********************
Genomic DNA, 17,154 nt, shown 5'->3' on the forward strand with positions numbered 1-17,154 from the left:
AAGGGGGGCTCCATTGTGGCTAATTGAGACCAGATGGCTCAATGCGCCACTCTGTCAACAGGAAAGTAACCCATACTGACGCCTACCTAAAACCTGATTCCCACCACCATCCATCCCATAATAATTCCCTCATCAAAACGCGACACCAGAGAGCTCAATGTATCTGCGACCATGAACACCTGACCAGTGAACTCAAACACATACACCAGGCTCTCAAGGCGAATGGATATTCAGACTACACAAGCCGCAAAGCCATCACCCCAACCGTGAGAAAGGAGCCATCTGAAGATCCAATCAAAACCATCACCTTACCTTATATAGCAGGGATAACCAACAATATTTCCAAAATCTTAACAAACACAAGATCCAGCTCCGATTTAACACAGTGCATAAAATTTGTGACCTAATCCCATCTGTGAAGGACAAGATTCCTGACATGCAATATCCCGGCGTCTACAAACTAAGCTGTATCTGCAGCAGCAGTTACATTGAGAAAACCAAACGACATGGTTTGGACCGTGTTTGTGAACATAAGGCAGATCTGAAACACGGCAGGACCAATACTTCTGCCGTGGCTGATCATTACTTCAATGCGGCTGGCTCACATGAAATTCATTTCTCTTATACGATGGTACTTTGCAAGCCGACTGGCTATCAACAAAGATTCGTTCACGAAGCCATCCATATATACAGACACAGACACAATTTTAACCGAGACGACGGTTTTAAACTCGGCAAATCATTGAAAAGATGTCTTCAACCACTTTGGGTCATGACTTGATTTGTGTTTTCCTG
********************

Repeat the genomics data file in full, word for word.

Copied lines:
Genomic DNA, 17,154 nt, shown 5'->3' on the forward strand with positions numbered 1-17,154 from the left:
AAGGGGGGCTCCATTGTGGCTAATTGAGACCAGATGGCTCAATGCGCCACTCTGTCAACAGGAAAGTAACCCATACTGACGCCTACCTAAAACCTGATTCCCACCACCATCCATCCCATAATAATTCCCTCATCAAAACGCGACACCAGAGAGCTCAATGTATCTGCGACCATGAACACCTGACCAGTGAACTCAAACACATACACCAGGCTCTCAAGGCGAATGGATATTCAGACTACACAAGCCGCAAAGCCATCACCCCAACCGTGAGAAAGGAGCCATCTGAAGATCCAATCAAAACCATCACCTTACCTTATATAGCAGGGATAACCAACAATATTTCCAAAATCTTAACAAACACAAGATCCAGCTCCGATTTAACACAGTGCATAAAATTTGTGACCTAATCCCATCTGTGAAGGACAAGATTCCTGACATGCAATATCCCGGCGTCTACAAACTAAGCTGTATCTGCAGCAGCAGTTACATTGAGAAAACCAAACGACATGGTTTGGACCGTGTTTGTGAACATAAGGCAGATCTGAAACACGGCAGGACCAATACTTCTGCCGTGGCTGATCATTACTTCAATGCGGCTGGCTCACATGAAATTCATTTCTCTTATACGATGGTACTTTGCAAGCCGACTGGCTATCAACAAAGATTCGTTCACGAAGCCATCCATATATACAGACACAGACACAATTTTAACCGAGACGACGGTTTTAAACTCGGCAAATCATTGAAAAGATGTCTTCAACCACTTTGGGTCATGACTTGATTTGTGTTTTCCTG